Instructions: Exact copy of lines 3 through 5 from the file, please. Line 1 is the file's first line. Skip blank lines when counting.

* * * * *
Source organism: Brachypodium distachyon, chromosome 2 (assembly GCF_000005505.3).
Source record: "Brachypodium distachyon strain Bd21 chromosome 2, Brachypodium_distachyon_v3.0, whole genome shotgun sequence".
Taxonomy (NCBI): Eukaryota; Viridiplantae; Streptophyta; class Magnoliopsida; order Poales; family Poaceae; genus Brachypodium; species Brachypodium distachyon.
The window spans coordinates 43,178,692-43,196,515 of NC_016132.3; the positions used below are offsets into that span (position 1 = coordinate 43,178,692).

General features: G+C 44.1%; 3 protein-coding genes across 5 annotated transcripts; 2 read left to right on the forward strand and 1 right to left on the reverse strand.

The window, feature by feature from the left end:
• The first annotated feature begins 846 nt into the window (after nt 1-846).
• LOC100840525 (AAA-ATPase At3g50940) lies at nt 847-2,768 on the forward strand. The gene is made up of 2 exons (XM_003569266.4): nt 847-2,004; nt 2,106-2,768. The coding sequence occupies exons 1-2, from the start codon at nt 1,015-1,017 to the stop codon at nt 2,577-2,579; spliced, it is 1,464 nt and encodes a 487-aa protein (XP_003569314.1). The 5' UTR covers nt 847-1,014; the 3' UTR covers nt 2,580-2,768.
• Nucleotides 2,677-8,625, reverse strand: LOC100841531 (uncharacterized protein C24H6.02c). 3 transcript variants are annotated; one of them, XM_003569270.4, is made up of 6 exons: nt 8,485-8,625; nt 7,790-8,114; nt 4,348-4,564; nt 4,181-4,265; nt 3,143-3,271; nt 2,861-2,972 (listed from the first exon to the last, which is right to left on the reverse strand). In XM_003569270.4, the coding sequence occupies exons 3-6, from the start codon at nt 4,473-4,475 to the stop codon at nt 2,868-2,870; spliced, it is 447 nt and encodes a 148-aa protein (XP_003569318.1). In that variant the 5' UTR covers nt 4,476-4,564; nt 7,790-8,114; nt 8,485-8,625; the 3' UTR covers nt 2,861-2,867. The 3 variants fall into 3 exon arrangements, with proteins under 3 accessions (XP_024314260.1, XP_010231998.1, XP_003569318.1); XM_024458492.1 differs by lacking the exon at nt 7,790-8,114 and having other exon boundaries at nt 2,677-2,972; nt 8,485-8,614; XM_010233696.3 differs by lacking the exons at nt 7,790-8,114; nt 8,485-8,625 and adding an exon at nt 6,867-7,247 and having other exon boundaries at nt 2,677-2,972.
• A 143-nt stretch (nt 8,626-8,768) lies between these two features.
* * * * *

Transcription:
Taxonomy (NCBI): Eukaryota; Viridiplantae; Streptophyta; class Magnoliopsida; order Poales; family Poaceae; genus Brachypodium; species Brachypodium distachyon.
The window spans coordinates 43,178,692-43,196,515 of NC_016132.3; the positions used below are offsets into that span (position 1 = coordinate 43,178,692).

General features: G+C 44.1%; 3 protein-coding genes across 5 annotated transcripts; 2 read left to right on the forward strand and 1 right to left on the reverse strand.